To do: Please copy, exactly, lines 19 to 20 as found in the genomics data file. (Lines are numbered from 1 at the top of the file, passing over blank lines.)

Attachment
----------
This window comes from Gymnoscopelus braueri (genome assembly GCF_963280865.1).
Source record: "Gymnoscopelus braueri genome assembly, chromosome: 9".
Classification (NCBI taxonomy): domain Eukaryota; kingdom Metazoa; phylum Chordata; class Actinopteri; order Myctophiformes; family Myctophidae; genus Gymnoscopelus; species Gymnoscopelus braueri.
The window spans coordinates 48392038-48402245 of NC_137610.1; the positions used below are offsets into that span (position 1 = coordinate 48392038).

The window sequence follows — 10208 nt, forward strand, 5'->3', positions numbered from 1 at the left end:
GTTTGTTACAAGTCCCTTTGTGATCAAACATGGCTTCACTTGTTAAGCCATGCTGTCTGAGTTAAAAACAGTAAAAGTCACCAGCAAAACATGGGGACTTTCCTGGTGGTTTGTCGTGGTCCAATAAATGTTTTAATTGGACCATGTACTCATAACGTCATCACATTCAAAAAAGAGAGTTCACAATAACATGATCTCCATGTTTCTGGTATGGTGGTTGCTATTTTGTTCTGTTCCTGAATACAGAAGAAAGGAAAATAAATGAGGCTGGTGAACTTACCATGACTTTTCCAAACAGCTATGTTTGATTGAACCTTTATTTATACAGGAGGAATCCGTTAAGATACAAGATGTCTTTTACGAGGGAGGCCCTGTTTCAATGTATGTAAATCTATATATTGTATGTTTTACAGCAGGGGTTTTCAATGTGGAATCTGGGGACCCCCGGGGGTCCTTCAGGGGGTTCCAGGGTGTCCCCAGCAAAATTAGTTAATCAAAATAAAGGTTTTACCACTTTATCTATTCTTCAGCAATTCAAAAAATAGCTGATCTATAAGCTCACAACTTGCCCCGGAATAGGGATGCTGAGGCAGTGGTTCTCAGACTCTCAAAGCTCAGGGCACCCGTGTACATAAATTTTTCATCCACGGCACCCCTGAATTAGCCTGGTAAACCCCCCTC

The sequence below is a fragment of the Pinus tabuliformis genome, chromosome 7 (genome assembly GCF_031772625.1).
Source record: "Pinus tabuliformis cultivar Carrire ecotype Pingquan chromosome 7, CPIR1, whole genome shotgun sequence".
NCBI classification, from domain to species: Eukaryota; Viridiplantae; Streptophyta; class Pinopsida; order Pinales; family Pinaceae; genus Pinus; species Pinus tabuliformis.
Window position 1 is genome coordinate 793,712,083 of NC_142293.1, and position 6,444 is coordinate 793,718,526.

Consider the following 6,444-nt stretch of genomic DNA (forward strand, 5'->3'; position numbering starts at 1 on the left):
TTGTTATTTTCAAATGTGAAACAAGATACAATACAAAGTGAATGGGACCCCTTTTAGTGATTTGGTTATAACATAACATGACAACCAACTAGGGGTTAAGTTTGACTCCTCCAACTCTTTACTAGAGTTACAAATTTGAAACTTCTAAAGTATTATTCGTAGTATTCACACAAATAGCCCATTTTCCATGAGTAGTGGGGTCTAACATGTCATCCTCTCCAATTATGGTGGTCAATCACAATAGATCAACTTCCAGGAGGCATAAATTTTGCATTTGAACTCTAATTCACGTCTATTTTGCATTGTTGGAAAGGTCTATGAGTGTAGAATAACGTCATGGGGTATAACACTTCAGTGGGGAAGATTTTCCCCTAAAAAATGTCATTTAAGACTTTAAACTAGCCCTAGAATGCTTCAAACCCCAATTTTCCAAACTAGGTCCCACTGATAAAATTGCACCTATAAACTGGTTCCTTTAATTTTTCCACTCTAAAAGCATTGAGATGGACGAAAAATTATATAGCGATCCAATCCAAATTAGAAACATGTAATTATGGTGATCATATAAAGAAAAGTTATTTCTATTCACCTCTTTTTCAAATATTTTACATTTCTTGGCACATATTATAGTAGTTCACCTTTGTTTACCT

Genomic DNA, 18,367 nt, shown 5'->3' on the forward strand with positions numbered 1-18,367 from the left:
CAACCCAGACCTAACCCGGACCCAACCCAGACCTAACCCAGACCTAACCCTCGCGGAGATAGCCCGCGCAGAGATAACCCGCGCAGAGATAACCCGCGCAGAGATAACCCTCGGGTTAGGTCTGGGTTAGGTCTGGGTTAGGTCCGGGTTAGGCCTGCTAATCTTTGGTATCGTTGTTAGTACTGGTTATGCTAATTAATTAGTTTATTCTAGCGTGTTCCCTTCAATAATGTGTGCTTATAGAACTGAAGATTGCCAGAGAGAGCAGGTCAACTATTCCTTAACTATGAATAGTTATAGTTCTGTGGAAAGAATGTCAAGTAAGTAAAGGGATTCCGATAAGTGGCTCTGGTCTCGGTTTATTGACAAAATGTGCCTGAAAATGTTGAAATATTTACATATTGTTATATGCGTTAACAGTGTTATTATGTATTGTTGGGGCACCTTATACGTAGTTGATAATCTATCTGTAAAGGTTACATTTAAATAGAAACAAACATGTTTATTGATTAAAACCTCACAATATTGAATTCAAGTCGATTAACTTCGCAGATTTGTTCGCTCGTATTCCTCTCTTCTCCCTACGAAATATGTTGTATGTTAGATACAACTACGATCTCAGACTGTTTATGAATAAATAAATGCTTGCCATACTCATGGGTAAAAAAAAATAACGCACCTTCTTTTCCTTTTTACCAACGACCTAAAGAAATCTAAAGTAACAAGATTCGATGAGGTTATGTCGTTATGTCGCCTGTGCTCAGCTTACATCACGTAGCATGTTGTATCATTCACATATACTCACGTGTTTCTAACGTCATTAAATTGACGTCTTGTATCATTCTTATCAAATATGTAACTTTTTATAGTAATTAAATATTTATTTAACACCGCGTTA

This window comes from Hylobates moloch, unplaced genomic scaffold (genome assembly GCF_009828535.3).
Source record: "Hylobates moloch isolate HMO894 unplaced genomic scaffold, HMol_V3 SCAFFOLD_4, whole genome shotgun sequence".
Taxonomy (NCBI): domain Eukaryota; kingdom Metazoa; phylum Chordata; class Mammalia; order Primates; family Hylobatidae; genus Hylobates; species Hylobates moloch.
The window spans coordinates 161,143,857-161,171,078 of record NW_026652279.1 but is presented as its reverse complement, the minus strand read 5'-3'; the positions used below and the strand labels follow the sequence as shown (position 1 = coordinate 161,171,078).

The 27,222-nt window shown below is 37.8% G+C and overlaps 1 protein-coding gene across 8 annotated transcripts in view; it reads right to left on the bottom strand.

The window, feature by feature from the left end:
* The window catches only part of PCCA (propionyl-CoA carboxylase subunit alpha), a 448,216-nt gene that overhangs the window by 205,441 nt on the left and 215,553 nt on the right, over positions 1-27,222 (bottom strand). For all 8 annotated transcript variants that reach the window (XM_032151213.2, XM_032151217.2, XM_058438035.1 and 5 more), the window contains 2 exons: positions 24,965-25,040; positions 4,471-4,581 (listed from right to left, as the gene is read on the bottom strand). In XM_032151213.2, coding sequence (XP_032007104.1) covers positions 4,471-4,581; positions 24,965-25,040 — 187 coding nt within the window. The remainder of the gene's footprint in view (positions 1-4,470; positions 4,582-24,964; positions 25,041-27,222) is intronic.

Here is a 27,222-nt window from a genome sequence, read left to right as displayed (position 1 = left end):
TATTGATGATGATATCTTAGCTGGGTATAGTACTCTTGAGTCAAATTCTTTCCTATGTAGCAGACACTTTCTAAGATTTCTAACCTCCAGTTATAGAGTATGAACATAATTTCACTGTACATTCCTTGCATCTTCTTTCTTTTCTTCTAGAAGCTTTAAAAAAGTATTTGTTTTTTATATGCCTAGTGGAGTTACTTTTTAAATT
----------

The 27,222-nt window shown below is 37.8% G+C and overlaps 1 protein-coding gene across 8 annotated transcripts in view; it reads right to left on the bottom strand.

The window, feature by feature from the left end: